When Peruvian President Martín Vizcarra authorized the state-owned Banco de la Nación to open digital deposit accounts to support the government's COVID-19-related aid payments, he argued it would help prevent additional virus spread.
But in a country where less than half of adults have any kind of bank account, the move could serve to substantially boost financial inclusion, and in turn open up a whole new client segment to banks in the region.
Vizcarra's decision, announced Aug. 20, will create so-called Cuenta DNI accounts for adult citizens who have not previously received government subsidies into a bank account. Banco Nación will not need prior consent to open these accounts on recipients' behalf, meaning more than 4 million accounts could be created in short order.
The government hopes the effort will eliminate the need for a huge portion of Peru's population to gather and wait in long lines to collect their aid in cash, especially in the middle of a pandemic that has hit the country hard. Peru currently has the world's fifth highest total of coronavirus cases — more than 700,000 — and the second highest number of COVID-19 deaths per million inhabitants.
For many of these citizens, however, the accounts also will mark their first introduction to the formal banking system. Just 43.7% of Peruvian adults had some type of formal financial product as of March 31, and only 42.2% had a deposit account, according to data compiled by Peru's banking association, ASBANC.
That could provide a long-term boon to Peru's entire financial industry.
The opening of Cuenta DNIs "means that almost every Peruvian will have a bank account, implying a real possibility for them to access financial products," said Luis Alfonso Carreras, CEO of Yape, a money wire and QR payments app owned by Banco de Crédito del Perú SA
"This opens infinite opportunities for other banks, because many of these people will become acquainted with the experience of having an account, and if they need a wider array of options in the future, they could migrate to another bank."
Yape is already working with Banco Nación to enable pairing of Cuenta DNI accounts with its own, Carreras said.
Accelerating the trend
To be sure, Peru has been expanding financial inclusion for years — in 2015, the percentage of adults with at least one financial product was barely above 35%. The pandemic itself also may have helped to drive greater adoption, particularly with digital banking. ASBANC data shows that Peruvians have shifted massively to virtual transactions since the pandemic took hold in March, as the closure of physical locations forced both businesses and consumers online.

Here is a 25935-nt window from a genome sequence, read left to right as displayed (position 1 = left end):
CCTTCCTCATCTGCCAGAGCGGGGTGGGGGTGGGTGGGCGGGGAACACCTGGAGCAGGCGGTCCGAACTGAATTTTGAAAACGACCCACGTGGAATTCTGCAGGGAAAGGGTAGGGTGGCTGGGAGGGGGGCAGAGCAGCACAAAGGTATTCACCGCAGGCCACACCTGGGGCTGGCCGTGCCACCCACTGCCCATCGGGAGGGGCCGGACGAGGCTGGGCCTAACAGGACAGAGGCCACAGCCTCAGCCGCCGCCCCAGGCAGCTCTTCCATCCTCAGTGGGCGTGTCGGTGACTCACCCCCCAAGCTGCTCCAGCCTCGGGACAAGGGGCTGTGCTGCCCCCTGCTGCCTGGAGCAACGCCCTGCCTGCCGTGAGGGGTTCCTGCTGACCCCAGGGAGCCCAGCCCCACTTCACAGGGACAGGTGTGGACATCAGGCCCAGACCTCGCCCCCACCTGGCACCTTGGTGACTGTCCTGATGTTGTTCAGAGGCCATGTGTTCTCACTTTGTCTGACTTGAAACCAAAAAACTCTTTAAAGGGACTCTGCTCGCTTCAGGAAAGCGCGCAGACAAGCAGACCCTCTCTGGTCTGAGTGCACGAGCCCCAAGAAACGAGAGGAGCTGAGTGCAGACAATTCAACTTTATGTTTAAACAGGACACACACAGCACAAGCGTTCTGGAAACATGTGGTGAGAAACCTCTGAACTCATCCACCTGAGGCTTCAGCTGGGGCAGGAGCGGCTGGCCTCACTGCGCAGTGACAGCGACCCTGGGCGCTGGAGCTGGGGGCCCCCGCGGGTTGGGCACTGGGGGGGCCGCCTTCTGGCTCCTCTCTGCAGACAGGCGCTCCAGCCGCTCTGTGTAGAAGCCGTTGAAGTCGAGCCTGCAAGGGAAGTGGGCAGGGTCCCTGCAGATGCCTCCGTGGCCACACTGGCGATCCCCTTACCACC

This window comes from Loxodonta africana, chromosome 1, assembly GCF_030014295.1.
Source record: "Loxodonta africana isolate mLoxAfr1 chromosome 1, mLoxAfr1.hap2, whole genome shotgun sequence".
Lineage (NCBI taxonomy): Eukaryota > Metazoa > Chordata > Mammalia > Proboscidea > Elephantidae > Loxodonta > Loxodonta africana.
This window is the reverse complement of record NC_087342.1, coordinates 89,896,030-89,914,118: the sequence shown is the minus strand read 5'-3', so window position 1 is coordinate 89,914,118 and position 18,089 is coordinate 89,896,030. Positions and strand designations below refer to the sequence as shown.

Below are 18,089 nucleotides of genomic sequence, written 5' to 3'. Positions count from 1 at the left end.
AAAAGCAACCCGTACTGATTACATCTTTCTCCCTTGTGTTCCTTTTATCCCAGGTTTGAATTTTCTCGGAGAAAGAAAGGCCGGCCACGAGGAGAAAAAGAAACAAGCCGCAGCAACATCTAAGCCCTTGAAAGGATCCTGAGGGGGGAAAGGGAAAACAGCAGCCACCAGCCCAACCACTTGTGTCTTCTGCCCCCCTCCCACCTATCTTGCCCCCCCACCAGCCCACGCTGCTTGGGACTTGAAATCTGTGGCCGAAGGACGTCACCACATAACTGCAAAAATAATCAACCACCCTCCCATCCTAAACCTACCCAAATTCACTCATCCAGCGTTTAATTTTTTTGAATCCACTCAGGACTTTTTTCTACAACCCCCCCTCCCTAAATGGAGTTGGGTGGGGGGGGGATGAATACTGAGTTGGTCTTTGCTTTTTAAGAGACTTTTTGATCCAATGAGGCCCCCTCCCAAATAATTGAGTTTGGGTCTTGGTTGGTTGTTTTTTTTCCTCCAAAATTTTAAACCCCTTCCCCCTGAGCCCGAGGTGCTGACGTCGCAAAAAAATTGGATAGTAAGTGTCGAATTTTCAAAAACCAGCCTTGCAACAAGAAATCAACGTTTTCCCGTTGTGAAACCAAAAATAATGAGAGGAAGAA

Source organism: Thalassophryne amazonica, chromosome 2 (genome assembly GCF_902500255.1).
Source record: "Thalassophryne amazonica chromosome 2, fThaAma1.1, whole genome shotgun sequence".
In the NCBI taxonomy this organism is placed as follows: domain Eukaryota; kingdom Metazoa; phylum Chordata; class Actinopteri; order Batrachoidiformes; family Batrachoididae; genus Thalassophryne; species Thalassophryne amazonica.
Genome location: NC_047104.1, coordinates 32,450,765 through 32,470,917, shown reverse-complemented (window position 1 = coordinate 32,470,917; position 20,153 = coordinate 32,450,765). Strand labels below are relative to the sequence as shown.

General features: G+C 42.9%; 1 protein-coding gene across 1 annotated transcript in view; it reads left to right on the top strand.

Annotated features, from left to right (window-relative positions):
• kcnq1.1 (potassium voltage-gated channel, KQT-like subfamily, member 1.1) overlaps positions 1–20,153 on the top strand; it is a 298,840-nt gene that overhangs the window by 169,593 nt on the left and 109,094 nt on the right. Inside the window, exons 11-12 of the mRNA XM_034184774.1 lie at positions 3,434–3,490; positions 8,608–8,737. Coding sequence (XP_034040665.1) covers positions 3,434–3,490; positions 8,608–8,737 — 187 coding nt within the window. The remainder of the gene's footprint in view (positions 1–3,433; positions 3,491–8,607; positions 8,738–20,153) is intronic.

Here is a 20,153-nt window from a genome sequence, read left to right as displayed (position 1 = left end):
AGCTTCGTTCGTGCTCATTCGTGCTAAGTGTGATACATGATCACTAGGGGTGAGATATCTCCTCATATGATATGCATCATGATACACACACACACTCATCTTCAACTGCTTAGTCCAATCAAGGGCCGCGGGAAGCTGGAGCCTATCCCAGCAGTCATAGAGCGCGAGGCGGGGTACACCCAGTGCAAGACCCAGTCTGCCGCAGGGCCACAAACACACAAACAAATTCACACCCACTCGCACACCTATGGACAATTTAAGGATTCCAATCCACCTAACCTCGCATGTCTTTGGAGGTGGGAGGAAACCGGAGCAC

At Yape, for instance, average new daily accounts has tripled from pre-pandemic levels, while average monthly transactions have increased more than five-fold. About half of the firm's new customers didn't report a pre-existing bank account.
"The pandemic has forced people and businesses who were not familiarized with digital channels to learn about them; and adoption has grown massively," Carreras said.
"Cash remains king when a digital payments ecosystem is absent, and the pandemic has led to a shock in the implementation of the latter," said Sergio Urday, head of economic and financial system information at ASBANC. Urday expects second-quarter data to show "an important qualitative and quantitative increase in financial inclusion."
The new Cuenta DNI accounts could accelerate that trend even more. The government hopes to have the accounts in place in time for its second round of Bono Familiar Universal, a 760-sol emergency relief payment that will reach an estimated 8.6 million poorer families. That payment is set to go out this month.
"At the risk of being conservative, if current trends continue, the percentage of the adult population with at least one financial product could end the year above 50%," Urday said. Such an increase would represent greater progress for financial inclusion in Peru than in the prior four years combined.
The risk of disuse
But while Cuenta DNI accounts may bring a new population into the financial system, there is still uncertainty as to whether consumers will be swayed to use it, or any other financial product, in their day-to-day lives.
"We must make sure this isn't a one-off effort, and that these accounts don't fall into disuse," Yape's Carreras said. To do that, he argued, financial players need to redouble their financial education efforts and expand connectivity infrastructure in Peru's numerous rural areas.
ASBANC's Urday echoed that sentiment, but noted that banks also need to provide more free and low-cost products that appeal to a wider segment of the population. Much of Peru's unbanked population cite high fees as a reason they do not have an account.
Amid the pandemic, he said, banks have started to show greater interest in meeting that challenge.
"We are seeing a mea culpa from the financial system regarding inclusion: we cannot allow ourselves to go into another pandemic with so many people outside of the system," Urday said. "I believe they will capitalize on this increased preference for formal payment methods."
But ultimately, broader use of Cuenta DNI accounts will depend on "the financial system's effort to educate and promote the use of these instruments," he said.
"The pandemic is certainly driving people to learn how to use them."
As of Sept. 11, US$1 was equivalent to 3.57 Peruvian soles.